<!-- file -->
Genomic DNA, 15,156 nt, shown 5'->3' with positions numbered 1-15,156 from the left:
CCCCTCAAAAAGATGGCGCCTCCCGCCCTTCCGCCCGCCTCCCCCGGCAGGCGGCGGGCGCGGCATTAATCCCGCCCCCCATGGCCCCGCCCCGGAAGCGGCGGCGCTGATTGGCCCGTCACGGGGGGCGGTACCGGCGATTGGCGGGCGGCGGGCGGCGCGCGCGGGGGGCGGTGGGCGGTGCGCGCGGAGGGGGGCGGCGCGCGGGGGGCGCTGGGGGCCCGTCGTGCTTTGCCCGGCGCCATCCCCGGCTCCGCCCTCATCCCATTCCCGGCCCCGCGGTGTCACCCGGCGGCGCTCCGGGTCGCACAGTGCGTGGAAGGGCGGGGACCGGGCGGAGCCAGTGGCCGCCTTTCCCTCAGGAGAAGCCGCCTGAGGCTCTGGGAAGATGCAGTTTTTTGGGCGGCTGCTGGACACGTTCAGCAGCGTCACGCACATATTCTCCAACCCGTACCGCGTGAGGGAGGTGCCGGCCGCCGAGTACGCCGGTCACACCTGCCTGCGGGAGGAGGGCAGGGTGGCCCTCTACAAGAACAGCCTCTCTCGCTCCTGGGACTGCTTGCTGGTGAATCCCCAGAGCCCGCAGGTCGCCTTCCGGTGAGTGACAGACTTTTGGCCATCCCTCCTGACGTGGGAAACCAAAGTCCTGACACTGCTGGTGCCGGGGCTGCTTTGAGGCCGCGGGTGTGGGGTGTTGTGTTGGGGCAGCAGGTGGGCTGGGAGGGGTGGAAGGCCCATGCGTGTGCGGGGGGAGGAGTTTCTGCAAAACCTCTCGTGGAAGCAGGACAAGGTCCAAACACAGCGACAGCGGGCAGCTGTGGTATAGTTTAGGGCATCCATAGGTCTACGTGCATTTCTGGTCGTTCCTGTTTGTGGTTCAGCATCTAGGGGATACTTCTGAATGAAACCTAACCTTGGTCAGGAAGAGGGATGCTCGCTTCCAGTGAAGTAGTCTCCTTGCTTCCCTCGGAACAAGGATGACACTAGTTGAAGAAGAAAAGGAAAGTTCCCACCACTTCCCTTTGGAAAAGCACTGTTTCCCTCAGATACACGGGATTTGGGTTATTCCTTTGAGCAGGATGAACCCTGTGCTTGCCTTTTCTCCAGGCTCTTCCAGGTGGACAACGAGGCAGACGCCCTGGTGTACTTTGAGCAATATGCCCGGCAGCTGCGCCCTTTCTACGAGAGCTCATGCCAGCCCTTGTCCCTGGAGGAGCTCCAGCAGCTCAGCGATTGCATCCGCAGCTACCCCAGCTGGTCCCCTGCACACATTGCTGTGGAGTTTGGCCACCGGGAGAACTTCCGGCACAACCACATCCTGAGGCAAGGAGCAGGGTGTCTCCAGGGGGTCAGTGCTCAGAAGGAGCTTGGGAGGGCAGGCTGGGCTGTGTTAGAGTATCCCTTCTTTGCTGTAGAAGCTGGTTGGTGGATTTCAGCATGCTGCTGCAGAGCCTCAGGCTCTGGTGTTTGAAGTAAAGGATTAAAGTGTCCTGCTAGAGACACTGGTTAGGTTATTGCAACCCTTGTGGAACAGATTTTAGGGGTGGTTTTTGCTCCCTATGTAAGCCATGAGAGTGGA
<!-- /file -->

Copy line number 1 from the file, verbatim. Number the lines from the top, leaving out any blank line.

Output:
Genomic DNA, 15,156 nt, shown 5'->3' with positions numbered 1-15,156 from the left: